Dinnerly is a fast and (mostly) tasty way to feed your family

We reviewed the self-professed 'most affordable meal delivery service'
By Dalene Rovenstine  Published on 04/26/2018 at 10:00 AM EST

If you’ve ever wished there was a fast, easy, way to get dinner on the table for the family (or just yourself), we may have found the meal kit delivery service for you.

Because there are so many options out there in this market, we’ve decided to review them for you at Grok Nation. First we started with Blue Apron, then Green Chef, and now we’re putting Dinnerly to the test.

When I first heard about Dinnerly (most likely from an ad on Facebook), I was intrigued by the concept: It touts itself as “the most affordable meal delivery service”—which as someone who pays NYC prices for groceries, I appreciate—and every recipe has six ingredients or less and can be made in 30 minutes or less, which as someone who is a lazy chef, I really appreciate.

So when I kicked off these meal kit reviews, I knew Dinnerly was one I wanted to try. When I went to sign up, I chose between a two- or four-person box. Each box has three recipes and is $5 per portion, plus $8.99 shipping. So for my two-person box, I would have paid $38.99. (Dinnerly provided me a box for an honest review.) I then selected what day I wanted Dinnerly delivered. It’s important to note that Dinnerly delivery options vary by area, so you should double check availability.

The day before my box was set to arrive, I received an email reminding me that it was coming—and telling me what I would need from my own kitchen: one egg, oil, sugar, salt and pepper. I’m glad I paid attention to this part of the email because I was out of sugar and eggs.

So after a grocery run the next day, I received my box via FedEx. When I opened it, the first thing I noticed was it had substantially less packing materials than the other boxes I’ve received. There was a small note inside saying that the Dinnerly team is looking for ways to reduce packaging, so even though it seemed like a very small ice pack for such a large box, the insulated pouch would keep everything cold. Even better: The pouch was made with repurposed plant fiber from U.S. textile mills that can’t be used for shirts and sheets, and the plastic lining around it is recyclable.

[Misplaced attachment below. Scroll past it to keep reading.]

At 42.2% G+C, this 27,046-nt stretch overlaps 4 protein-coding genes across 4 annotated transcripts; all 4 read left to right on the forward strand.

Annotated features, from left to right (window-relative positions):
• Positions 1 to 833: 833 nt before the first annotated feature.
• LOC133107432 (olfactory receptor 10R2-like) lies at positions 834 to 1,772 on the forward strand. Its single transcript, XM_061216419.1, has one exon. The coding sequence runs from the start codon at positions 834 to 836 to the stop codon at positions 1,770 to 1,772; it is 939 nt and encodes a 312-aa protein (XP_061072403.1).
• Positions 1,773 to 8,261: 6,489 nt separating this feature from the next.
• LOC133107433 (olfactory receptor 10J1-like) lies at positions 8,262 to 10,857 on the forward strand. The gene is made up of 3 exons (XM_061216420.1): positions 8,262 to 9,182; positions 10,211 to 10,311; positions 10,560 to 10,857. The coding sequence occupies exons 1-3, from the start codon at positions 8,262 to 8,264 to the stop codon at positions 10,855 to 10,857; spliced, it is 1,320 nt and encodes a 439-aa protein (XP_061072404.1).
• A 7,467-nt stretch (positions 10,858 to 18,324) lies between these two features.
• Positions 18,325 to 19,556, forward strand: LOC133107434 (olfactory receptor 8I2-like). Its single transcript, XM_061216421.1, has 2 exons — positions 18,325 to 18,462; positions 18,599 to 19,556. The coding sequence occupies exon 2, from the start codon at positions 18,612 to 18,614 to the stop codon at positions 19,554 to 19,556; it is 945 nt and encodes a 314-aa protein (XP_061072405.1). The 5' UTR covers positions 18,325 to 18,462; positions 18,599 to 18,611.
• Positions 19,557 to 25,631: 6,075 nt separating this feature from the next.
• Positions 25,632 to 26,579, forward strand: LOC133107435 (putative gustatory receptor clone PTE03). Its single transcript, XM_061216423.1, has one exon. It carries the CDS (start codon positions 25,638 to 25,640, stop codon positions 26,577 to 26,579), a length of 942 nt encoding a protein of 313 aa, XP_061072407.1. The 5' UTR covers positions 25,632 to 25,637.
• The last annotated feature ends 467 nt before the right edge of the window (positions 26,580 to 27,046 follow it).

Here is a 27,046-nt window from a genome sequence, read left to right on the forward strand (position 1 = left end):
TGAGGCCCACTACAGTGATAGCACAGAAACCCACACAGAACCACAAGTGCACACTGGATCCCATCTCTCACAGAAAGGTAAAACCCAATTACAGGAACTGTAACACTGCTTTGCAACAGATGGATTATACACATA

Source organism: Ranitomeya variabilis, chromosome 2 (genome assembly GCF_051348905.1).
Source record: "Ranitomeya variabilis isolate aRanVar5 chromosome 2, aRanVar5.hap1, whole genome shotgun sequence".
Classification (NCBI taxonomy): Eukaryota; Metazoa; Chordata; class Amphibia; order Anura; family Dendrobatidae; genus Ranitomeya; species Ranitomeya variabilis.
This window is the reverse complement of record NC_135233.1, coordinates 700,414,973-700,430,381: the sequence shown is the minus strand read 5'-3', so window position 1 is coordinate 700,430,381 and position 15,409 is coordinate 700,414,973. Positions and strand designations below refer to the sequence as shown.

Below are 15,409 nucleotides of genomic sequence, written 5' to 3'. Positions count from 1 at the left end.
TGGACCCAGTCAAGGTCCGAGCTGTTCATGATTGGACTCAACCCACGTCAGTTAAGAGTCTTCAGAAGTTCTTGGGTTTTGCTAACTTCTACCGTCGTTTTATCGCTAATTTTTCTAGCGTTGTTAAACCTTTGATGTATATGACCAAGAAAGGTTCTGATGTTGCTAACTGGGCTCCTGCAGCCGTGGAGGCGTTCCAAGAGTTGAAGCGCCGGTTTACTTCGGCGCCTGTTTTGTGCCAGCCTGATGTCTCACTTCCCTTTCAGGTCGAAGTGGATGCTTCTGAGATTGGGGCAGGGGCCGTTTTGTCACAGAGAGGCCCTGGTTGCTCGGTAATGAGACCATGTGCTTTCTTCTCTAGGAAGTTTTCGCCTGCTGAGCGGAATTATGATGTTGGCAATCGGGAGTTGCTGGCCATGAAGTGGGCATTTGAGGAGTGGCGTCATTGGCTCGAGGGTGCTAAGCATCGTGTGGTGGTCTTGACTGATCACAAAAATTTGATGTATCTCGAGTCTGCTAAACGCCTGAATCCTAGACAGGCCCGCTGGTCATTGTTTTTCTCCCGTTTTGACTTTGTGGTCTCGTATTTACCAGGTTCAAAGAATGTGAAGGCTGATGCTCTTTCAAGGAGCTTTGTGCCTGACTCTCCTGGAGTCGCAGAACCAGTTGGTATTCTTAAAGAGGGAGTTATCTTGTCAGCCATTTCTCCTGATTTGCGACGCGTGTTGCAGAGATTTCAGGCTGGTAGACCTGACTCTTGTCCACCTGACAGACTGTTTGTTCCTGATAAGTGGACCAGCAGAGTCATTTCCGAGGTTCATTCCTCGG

Dinnerly box

As promised, everything was cold (despite the box coming very late in the day), and I appreciated the attention to reducing waste. However, I had not read the day-before email as closely as I thought because I searched and searched the box for the recipe cards… before realizing they were in the email. I am in favor of the reduction of paper waste, so I tried not to be annoyed when I had to unlock my iPhone every 30 seconds to read recipe details.

While Dinnerly may be one of the cheapest meal kit services, it’s also the least customizable. There are no options for vegetarian, pescatarian, paleo, etc.—and the three meals for the week are the same for everyone. My delivery week I received Potato Rosti with Spicy Chickpeas and Wilted Kale; Creamy Chicken Tetrazzini with Peas; and Meatloaf and Carmelized Cabbage with Roasted Sweet Potatoes. All in all, they were extremely easy, and fast, recipes to prepare.

Creamy Chicken Tetrazzini with Peas